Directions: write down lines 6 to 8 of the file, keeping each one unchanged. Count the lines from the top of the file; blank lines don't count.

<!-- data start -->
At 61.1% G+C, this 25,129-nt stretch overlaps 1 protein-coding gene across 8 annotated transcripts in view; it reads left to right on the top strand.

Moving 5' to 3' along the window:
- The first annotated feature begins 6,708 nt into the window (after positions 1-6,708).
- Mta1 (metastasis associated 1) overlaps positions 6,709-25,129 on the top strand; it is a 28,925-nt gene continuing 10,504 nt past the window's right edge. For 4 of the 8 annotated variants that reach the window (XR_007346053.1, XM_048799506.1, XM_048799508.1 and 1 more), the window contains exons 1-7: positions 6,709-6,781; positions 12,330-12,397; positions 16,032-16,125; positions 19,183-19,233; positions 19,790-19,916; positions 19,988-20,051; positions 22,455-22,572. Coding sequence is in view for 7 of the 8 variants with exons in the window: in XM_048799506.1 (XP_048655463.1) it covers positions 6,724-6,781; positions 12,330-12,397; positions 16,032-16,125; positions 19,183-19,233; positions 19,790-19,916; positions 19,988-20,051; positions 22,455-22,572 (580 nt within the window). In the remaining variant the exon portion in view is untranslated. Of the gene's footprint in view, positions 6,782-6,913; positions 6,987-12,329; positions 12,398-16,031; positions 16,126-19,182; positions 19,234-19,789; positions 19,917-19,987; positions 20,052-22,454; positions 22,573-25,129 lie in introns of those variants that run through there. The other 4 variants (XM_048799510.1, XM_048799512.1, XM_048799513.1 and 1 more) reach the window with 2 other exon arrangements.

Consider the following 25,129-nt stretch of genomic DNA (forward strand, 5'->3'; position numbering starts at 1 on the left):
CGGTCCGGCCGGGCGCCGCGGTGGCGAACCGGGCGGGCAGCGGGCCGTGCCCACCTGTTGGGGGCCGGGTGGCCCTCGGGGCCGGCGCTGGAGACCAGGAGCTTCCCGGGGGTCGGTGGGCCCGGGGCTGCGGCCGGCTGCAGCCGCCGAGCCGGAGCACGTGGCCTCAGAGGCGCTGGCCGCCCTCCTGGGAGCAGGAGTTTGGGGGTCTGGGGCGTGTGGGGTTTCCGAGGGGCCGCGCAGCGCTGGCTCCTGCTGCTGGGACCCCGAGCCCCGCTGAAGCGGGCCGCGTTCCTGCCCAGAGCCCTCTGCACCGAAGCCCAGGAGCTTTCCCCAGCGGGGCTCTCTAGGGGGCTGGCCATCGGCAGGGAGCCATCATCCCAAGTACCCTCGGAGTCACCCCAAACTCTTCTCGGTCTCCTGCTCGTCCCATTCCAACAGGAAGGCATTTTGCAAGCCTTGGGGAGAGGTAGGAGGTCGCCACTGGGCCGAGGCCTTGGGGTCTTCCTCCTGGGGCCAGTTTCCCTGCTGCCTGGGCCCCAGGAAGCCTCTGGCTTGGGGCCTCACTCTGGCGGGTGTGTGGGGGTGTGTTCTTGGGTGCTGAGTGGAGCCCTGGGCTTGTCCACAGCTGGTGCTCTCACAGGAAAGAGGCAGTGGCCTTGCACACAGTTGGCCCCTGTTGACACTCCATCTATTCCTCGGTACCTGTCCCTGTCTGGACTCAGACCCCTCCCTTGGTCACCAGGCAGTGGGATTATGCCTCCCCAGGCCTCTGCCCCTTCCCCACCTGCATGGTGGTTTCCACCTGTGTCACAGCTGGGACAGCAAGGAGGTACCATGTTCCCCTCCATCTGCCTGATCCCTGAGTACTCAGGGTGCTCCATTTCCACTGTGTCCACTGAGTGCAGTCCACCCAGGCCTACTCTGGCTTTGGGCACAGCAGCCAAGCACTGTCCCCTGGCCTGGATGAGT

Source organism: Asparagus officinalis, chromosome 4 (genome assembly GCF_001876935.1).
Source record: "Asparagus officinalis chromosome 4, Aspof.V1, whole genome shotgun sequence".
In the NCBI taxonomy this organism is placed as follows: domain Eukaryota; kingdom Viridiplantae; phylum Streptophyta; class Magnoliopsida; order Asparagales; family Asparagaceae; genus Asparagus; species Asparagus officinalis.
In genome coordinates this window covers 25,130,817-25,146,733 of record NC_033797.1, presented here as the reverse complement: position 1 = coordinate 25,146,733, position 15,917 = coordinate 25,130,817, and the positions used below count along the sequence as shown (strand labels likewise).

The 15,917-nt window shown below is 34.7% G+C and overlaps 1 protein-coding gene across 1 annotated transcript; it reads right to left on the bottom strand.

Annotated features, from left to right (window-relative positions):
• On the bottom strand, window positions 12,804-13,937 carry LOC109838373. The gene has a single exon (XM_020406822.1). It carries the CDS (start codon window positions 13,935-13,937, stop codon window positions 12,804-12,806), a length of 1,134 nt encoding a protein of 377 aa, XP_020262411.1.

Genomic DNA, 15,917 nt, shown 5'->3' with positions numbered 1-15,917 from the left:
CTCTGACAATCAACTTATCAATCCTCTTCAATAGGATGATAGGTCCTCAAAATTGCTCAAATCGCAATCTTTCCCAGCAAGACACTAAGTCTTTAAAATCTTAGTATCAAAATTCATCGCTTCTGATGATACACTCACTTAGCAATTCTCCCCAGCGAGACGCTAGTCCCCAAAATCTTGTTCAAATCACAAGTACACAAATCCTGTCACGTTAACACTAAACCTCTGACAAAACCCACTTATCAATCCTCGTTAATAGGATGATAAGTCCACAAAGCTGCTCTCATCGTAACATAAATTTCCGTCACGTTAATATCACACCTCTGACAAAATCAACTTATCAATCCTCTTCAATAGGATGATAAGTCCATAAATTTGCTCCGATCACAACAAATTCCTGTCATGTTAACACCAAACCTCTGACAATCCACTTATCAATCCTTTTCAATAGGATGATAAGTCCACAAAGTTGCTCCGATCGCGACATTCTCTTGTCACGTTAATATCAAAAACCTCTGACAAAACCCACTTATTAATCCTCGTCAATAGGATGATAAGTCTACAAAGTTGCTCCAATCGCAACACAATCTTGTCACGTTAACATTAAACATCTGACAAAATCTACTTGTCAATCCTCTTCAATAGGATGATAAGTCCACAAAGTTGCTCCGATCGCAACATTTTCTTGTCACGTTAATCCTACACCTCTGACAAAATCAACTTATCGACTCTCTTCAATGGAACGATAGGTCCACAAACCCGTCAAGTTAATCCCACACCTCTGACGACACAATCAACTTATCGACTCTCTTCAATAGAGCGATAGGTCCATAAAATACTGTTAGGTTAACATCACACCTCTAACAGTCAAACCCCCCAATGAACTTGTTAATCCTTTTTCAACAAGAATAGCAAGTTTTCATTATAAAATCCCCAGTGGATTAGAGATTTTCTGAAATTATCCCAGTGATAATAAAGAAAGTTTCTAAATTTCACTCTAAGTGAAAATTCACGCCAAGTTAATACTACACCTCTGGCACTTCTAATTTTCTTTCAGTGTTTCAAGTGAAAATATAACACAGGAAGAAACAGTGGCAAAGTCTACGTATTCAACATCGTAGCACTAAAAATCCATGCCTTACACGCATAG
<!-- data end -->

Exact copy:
CGGTCCGGCCGGGCGCCGCGGTGGCGAACCGGGCGGGCAGCGGGCCGTGCCCACCTGTTGGGGGCCGGGTGGCCCTCGGGGCCGGCGCTGGAGACCAGGAGCTTCCCGGGGGTCGGTGGGCCCGGGGCTGCGGCCGGCTGCAGCCGCCGAGCCGGAGCACGTGGCCTCAGAGGCGCTGGCCGCCCTCCTGGGAGCAGGAGTTTGGGGGTCTGGGGCGTGTGGGGTTTCCGAGGGGCCGCGCAGCGCTGGCTCCTGCTGCTGGGACCCCGAGCCCCGCTGAAGCGGGCCGCGTTCCTGCCCAGAGCCCTCTGCACCGAAGCCCAGGAGCTTTCCCCAGCGGGGCTCTCTAGGGGGCTGGCCATCGGCAGGGAGCCATCATCCCAAGTACCCTCGGAGTCACCCCAAACTCTTCTCGGTCTCCTGCTCGTCCCATTCCAACAGGAAGGCATTTTGCAAGCCTTGGGGAGAGGTAGGAGGTCGCCACTGGGCCGAGGCCTTGGGGTCTTCCTCCTGGGGCCAGTTTCCCTGCTGCCTGGGCCCCAGGAAGCCTCTGGCTTGGGGCCTCACTCTGGCGGGTGTGTGGGGGTGTGTTCTTGGGTGCTGAGTGGAGCCCTGGGCTTGTCCACAGCTGGTGCTCTCACAGGAAAGAGGCAGTGGCCTTGCACACAGTTGGCCCCTGTTGACACTCCATCTATTCCTCGGTACCTGTCCCTGTCTGGACTCAGACCCCTCCCTTGGTCACCAGGCAGTGGGATTATGCCTCCCCAGGCCTCTGCCCCTTCCCCACCTGCATGGTGGTTTCCACCTGTGTCACAGCTGGGACAGCAAGGAGGTACCATGTTCCCCTCCATCTGCCTGATCCCTGAGTACTCAGGGTGCTCCATTTCCACTGTGTCCACTGAGTGCAGTCCACCCAGGCCTACTCTGGCTTTGGGCACAGCAGCCAAGCACTGTCCCCTGGCCTGGATGAGT

Source organism: Asparagus officinalis, chromosome 4 (genome assembly GCF_001876935.1).
Source record: "Asparagus officinalis chromosome 4, Aspof.V1, whole genome shotgun sequence".